ProfitWise News and Views
Most Recent Articles
The authors share what they heard about economic inclusion from focus group participants in more than a dozen smaller, Midwestern cities. Key themes were removing barriers to employment; collaborating across organizations and systems; and the importance of representation and power in advancing inclusive policies and practices.
Improving the financial lives of the people living in neighborhoods with large concentrations of low credit-scored households requires an understanding of the socioeconomic and financial challenges of those places. In this study, the authors identify such neighborhoods and analyze their socioeconomic and financial attributes, focusing on Illinois, Indiana, Iowa, Michigan, and Wisconsin. The authors find geographic patterns in the locations of subprime-scored households, in particular that these households are more highly concentrated in urban centers, while suburban areas tend to have very few subprime households. There are also significant differences in neighborhood characteristics in places where subprime-scored households live, including a much higher non-white share of the population, weaker labor market outcomes, lower educational attainment, and higher housing vacancy rates.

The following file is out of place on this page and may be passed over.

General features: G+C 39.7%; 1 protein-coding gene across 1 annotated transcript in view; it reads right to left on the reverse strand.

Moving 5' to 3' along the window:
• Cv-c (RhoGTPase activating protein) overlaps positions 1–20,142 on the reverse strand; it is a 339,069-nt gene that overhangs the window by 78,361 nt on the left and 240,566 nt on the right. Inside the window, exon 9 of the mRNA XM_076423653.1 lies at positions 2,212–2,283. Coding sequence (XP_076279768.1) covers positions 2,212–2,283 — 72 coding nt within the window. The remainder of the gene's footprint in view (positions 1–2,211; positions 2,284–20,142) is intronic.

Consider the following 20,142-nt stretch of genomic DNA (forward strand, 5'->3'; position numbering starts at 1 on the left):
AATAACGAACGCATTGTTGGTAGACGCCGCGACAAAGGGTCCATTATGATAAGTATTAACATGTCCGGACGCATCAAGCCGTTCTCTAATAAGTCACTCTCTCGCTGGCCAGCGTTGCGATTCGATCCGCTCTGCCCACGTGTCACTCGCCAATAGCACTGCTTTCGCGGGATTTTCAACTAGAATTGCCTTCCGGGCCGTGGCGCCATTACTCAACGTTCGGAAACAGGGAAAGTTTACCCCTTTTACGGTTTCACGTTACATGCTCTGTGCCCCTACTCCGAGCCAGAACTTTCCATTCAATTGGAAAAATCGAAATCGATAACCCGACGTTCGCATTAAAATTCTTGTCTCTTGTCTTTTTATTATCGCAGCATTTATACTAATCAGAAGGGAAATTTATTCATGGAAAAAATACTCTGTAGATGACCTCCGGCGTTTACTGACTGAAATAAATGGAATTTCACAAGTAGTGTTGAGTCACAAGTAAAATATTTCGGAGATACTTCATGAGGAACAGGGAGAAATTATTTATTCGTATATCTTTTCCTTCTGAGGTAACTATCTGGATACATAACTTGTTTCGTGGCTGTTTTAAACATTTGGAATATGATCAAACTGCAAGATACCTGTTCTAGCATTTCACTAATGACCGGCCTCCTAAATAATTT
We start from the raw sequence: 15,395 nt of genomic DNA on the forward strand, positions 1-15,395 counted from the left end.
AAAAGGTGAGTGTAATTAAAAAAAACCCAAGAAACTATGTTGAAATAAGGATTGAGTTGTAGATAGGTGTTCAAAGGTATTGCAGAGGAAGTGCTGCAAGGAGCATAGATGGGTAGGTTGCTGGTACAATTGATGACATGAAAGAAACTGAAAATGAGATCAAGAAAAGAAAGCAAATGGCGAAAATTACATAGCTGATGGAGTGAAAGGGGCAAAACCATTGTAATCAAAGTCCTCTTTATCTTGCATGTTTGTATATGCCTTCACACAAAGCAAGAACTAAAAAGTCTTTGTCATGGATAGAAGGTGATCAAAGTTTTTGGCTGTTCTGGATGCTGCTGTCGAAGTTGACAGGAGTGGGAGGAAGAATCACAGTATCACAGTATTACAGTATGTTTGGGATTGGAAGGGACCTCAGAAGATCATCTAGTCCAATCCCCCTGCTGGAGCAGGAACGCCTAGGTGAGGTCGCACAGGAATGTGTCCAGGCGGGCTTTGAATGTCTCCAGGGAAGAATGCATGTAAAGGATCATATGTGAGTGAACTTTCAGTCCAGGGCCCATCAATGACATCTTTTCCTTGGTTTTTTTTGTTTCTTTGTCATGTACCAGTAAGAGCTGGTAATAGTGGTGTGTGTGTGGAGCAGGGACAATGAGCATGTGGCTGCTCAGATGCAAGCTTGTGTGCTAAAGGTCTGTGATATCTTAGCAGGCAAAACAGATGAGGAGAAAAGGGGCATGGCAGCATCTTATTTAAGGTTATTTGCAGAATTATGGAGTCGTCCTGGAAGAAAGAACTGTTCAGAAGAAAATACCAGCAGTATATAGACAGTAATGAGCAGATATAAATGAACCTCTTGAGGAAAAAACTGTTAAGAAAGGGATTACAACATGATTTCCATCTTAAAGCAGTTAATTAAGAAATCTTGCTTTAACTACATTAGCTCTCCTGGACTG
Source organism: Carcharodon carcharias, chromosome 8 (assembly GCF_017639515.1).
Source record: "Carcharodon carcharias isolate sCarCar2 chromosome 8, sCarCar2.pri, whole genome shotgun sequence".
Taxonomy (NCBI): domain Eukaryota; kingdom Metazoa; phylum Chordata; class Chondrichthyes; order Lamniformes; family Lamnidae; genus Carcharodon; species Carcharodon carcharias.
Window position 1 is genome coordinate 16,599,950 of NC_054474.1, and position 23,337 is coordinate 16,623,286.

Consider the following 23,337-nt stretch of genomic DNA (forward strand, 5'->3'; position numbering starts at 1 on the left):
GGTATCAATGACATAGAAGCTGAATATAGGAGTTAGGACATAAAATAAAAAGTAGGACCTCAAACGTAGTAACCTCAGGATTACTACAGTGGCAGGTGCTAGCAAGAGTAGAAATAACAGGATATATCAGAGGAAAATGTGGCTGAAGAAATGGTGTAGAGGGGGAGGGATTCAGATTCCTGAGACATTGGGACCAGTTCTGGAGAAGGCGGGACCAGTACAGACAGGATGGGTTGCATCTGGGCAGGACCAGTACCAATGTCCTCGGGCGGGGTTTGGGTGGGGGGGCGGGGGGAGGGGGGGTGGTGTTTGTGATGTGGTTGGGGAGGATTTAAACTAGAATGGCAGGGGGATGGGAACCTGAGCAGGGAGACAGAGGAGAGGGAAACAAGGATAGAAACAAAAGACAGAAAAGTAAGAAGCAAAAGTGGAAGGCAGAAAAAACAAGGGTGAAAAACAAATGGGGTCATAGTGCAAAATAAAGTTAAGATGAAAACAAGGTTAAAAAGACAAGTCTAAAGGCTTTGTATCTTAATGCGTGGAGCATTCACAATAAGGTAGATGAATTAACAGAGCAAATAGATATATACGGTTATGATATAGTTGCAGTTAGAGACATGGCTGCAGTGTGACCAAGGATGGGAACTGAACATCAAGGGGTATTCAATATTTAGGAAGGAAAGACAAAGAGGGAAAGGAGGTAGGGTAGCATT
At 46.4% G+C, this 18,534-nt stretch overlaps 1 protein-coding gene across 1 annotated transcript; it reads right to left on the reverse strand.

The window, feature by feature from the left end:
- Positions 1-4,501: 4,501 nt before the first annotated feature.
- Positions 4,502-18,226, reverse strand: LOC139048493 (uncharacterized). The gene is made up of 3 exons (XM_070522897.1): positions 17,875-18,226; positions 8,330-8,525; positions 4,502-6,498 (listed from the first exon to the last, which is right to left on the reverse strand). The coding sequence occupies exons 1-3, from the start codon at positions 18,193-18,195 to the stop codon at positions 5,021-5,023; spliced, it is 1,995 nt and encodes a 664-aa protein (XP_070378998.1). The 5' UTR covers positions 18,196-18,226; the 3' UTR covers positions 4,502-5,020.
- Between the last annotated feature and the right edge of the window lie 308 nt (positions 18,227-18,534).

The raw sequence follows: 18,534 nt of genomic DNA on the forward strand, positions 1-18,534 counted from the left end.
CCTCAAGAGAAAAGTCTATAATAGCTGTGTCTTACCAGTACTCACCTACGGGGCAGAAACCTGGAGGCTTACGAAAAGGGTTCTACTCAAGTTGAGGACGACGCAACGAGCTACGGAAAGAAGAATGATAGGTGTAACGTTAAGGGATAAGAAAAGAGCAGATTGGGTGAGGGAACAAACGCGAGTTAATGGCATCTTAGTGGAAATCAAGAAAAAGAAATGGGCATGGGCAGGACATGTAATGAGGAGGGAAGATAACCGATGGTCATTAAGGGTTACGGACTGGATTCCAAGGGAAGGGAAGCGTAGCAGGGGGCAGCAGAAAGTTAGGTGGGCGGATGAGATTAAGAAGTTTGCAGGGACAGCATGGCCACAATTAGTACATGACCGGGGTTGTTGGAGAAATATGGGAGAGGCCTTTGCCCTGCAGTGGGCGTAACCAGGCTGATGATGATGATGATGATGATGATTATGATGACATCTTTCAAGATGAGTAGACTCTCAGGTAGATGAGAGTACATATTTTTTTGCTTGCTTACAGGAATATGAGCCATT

Since the Great Recession ended in 2009, the country has experienced its longest economic expansion in history, but not every segment of the population has benefited equally. This article explores four commonly used labor market measures to gain insight on the relative fortunes of subgroups of the population – divided by age, sex, race, and educational attainment – since 2000, to learn what has changed in the interim, and for whom.